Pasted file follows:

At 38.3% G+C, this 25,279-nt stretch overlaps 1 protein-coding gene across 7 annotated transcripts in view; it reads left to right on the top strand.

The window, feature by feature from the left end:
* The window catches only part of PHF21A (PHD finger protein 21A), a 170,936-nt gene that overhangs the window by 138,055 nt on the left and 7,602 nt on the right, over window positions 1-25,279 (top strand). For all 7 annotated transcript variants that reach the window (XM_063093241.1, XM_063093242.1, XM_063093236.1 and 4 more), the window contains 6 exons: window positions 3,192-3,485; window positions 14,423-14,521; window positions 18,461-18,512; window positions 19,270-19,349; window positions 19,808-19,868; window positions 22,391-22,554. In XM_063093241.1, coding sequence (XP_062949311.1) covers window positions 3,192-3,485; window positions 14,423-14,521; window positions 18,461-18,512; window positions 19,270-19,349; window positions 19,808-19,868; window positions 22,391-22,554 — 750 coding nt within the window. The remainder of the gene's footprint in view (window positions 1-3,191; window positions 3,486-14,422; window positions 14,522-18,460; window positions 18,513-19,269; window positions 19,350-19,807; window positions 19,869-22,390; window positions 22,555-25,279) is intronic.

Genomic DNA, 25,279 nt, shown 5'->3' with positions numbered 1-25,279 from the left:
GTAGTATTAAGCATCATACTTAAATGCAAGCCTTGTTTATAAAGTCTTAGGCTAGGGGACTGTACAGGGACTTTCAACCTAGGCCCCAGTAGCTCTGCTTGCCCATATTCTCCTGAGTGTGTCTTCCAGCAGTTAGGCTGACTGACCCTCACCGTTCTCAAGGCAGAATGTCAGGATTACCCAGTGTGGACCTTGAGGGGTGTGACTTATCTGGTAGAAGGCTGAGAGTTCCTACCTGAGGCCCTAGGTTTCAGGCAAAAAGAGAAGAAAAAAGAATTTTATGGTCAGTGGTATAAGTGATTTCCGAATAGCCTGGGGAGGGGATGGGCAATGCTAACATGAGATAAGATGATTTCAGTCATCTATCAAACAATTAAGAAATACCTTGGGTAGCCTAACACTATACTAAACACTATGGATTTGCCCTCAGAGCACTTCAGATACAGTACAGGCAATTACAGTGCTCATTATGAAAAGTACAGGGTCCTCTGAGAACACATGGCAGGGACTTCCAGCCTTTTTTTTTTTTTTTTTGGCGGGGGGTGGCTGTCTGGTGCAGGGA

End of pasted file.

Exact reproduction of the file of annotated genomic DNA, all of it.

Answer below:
At 38.3% G+C, this 25,279-nt stretch overlaps 1 protein-coding gene across 7 annotated transcripts in view; it reads left to right on the top strand.

The window, feature by feature from the left end:
* The window catches only part of PHF21A (PHD finger protein 21A), a 170,936-nt gene that overhangs the window by 138,055 nt on the left and 7,602 nt on the right, over window positions 1-25,279 (top strand). For all 7 annotated transcript variants that reach the window (XM_063093241.1, XM_063093242.1, XM_063093236.1 and 4 more), the window contains 6 exons: window positions 3,192-3,485; window positions 14,423-14,521; window positions 18,461-18,512; window positions 19,270-19,349; window positions 19,808-19,868; window positions 22,391-22,554. In XM_063093241.1, coding sequence (XP_062949311.1) covers window positions 3,192-3,485; window positions 14,423-14,521; window positions 18,461-18,512; window positions 19,270-19,349; window positions 19,808-19,868; window positions 22,391-22,554 — 750 coding nt within the window. The remainder of the gene's footprint in view (window positions 1-3,191; window positions 3,486-14,422; window positions 14,522-18,460; window positions 18,513-19,269; window positions 19,350-19,807; window positions 19,869-22,390; window positions 22,555-25,279) is intronic.

Genomic DNA, 25,279 nt, shown 5'->3' with positions numbered 1-25,279 from the left:
GTAGTATTAAGCATCATACTTAAATGCAAGCCTTGTTTATAAAGTCTTAGGCTAGGGGACTGTACAGGGACTTTCAACCTAGGCCCCAGTAGCTCTGCTTGCCCATATTCTCCTGAGTGTGTCTTCCAGCAGTTAGGCTGACTGACCCTCACCGTTCTCAAGGCAGAATGTCAGGATTACCCAGTGTGGACCTTGAGGGGTGTGACTTATCTGGTAGAAGGCTGAGAGTTCCTACCTGAGGCCCTAGGTTTCAGGCAAAAAGAGAAGAAAAAAGAATTTTATGGTCAGTGGTATAAGTGATTTCCGAATAGCCTGGGGAGGGGATGGGCAATGCTAACATGAGATAAGATGATTTCAGTCATCTATCAAACAATTAAGAAATACCTTGGGTAGCCTAACACTATACTAAACACTATGGATTTGCCCTCAGAGCACTTCAGATACAGTACAGGCAATTACAGTGCTCATTATGAAAAGTACAGGGTCCTCTGAGAACACATGGCAGGGACTTCCAGCCTTTTTTTTTTTTTTTTTGGCGGGGGGTGGCTGTCTGGTGCAGGGA